Get-hooked October 12, 2020
Down syndrome self-advocate Ameet Kulkarni excels at swimming & creative arts
October is Down syndrome Awareness Month and living with the condition can pose some challenges. But that need not come in the way of living a fulfilling life as the story of para swimming champ Ameet Kulkarni shows.
Four gold medals, eight silvers and six bronze medals – highlights of Ameet Suresh Kulkarni’s career in para swimming. Just 30 years old, Ameet has participated in and made a mark at various national and international level competitions.
Swimming is just one of Ameet’s many interests. He has a strong artistic side too and loves block printing, tie and dye art, painting clay pots and making jewellery. He has also done paragliding and acted in Ganarang drama.
To find someone with such varied interests and hobbies is rare. What makes it even more exceptional in this case is that Ameet has learned and nurtured these skills while coping with the challenges of living with Down syndrome.
“He underwent three major surgeries in India and Saudi Arabia, where we were based for a while”, says his mother Anjali Kulkarni. “Many developmental milestones were delayed, including walking”.
Anjali and her husband Suresh Kulkarni enrolled him in swimming classes to encourage him to start walking. “He was two years old when he started water therapy and this involved exercises using rings”, says Anjali. This eventually led to formal swimming lessons.
In 2010, we started Ameet off on formal swimming lessons and he made amazing progress. He went to Australia for the Special Olympics and was a part of many Special Olympics Bharat events. He took part n many national and international events. – Anjali Kulkarni, Ameet’s mother
Swimming led to a larger transformation in Ameet.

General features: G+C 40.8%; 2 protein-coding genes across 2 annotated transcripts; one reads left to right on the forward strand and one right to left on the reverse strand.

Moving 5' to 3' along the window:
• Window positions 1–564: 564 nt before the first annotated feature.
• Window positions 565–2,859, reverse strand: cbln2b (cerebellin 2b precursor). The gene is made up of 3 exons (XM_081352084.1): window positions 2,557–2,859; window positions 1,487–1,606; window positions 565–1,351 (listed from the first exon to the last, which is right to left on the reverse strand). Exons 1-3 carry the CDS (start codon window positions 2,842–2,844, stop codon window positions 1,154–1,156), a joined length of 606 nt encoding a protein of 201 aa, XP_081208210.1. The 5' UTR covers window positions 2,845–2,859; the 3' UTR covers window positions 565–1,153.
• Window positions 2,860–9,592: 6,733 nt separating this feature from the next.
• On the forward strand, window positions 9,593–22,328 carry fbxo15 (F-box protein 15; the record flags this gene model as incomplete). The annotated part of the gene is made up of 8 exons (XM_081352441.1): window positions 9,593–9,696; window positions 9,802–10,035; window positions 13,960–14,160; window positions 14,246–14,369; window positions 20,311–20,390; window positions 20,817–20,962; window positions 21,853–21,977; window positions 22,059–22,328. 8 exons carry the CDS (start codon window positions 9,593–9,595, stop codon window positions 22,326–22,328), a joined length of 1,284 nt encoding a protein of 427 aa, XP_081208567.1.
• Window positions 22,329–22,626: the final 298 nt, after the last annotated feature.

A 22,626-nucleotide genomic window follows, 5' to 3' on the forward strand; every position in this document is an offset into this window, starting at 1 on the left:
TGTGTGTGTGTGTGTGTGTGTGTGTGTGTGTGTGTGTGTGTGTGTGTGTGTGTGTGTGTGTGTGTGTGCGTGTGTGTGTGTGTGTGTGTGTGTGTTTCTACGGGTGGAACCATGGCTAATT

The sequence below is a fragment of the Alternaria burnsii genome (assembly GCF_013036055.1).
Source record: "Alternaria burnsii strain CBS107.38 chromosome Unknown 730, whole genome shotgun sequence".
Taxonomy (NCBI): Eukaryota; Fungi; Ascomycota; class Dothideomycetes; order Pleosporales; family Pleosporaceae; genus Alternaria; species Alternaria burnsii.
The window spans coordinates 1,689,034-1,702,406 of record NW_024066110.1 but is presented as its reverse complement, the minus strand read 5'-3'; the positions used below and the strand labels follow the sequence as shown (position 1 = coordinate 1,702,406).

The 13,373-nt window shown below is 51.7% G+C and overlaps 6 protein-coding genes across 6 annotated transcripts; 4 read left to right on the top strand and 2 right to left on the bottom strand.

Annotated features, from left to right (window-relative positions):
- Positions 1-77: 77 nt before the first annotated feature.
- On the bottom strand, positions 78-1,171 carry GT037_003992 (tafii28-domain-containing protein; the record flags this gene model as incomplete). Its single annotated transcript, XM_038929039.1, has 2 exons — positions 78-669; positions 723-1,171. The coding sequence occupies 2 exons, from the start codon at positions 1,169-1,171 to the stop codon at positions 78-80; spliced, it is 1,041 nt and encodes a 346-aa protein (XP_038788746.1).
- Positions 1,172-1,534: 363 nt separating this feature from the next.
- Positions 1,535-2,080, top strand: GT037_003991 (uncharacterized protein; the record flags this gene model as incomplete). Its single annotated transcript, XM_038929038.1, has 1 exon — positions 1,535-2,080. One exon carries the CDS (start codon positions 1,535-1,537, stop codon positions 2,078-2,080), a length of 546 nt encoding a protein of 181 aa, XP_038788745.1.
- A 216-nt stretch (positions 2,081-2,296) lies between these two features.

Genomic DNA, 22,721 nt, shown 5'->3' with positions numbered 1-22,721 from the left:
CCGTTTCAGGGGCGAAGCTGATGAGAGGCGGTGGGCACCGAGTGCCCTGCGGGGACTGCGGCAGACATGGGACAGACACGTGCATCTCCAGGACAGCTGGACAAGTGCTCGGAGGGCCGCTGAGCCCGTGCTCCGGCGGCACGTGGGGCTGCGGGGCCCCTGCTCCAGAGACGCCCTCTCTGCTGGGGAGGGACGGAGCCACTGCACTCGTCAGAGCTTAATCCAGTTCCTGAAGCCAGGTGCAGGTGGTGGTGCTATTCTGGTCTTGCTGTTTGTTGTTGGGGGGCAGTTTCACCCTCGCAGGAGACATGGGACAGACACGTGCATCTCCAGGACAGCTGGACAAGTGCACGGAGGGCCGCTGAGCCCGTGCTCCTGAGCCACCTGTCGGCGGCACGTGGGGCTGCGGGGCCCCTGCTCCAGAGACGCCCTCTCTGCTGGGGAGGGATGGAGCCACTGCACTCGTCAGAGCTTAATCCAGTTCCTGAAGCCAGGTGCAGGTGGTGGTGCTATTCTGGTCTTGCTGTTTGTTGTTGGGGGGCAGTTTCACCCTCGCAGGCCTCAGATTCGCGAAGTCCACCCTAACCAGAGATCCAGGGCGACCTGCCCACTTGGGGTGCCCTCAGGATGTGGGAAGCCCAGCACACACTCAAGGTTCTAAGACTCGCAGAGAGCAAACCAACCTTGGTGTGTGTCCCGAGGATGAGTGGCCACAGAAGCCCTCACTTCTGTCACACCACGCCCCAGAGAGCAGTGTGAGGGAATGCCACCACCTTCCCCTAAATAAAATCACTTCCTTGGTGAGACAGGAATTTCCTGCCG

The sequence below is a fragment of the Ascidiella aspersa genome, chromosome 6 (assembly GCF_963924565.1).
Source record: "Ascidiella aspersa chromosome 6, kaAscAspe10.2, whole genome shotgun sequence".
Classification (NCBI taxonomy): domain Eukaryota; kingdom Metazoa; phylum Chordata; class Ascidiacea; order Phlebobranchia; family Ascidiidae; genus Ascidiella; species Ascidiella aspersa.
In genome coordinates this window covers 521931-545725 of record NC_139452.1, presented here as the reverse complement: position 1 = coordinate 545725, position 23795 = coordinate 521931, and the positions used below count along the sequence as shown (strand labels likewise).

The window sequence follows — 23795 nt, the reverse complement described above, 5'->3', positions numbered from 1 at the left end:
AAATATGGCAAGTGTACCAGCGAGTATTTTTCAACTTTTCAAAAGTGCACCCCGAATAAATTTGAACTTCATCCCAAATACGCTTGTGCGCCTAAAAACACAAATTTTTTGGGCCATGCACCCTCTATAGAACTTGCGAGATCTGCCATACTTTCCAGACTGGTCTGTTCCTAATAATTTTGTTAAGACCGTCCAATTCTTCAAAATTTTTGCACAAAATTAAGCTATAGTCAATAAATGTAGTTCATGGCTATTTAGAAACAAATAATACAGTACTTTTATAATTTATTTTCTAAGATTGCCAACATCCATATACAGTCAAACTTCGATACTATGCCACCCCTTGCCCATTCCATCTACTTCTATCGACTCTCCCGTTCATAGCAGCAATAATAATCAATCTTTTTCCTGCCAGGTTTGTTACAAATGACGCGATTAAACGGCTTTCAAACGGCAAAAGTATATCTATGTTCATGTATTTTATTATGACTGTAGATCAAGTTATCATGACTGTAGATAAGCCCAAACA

“Ameet did not respond to my instructions at first”, says Saurabh Deshpande, his swimming coach. “After some time he started paying attention. His social skills improved tremendously”. Ameet progressed quickly.“He progressed to the advanced batch where he swam with all kids – with and without disabilities”, adds Saurabh. “He was able to match their pace and took part in the exercises with them. Other parents started engaging with him as well”.
Swimming leads to transformation
Swimming led to an improvement in Ameet’s mental and physical coordination as well. “He was scared at first when water entered his nose but as he mastered the breathing techniques he got over that”, adds Saurabh.
Fellow swimming coach Abhijit Arvind Tambe credits Ameet for his excellent record in the sport. “He is extremely fearless in the pool and shows great confidence at various competitions. His progress is entirely his own work. It also helped that his parents and school was supportive”.
Ameet works at a store in Pune which sells khaki and Patanjali products.
“He handles the billing and deals with customers quite confidently”, says a proud Anjali. “Ameet has taught me never to lose hope. He has also shown the world that all children, disabled or not, have talent and promise. As parents we should find that and encourage them. If you stand by your child, he/she will do very well”.
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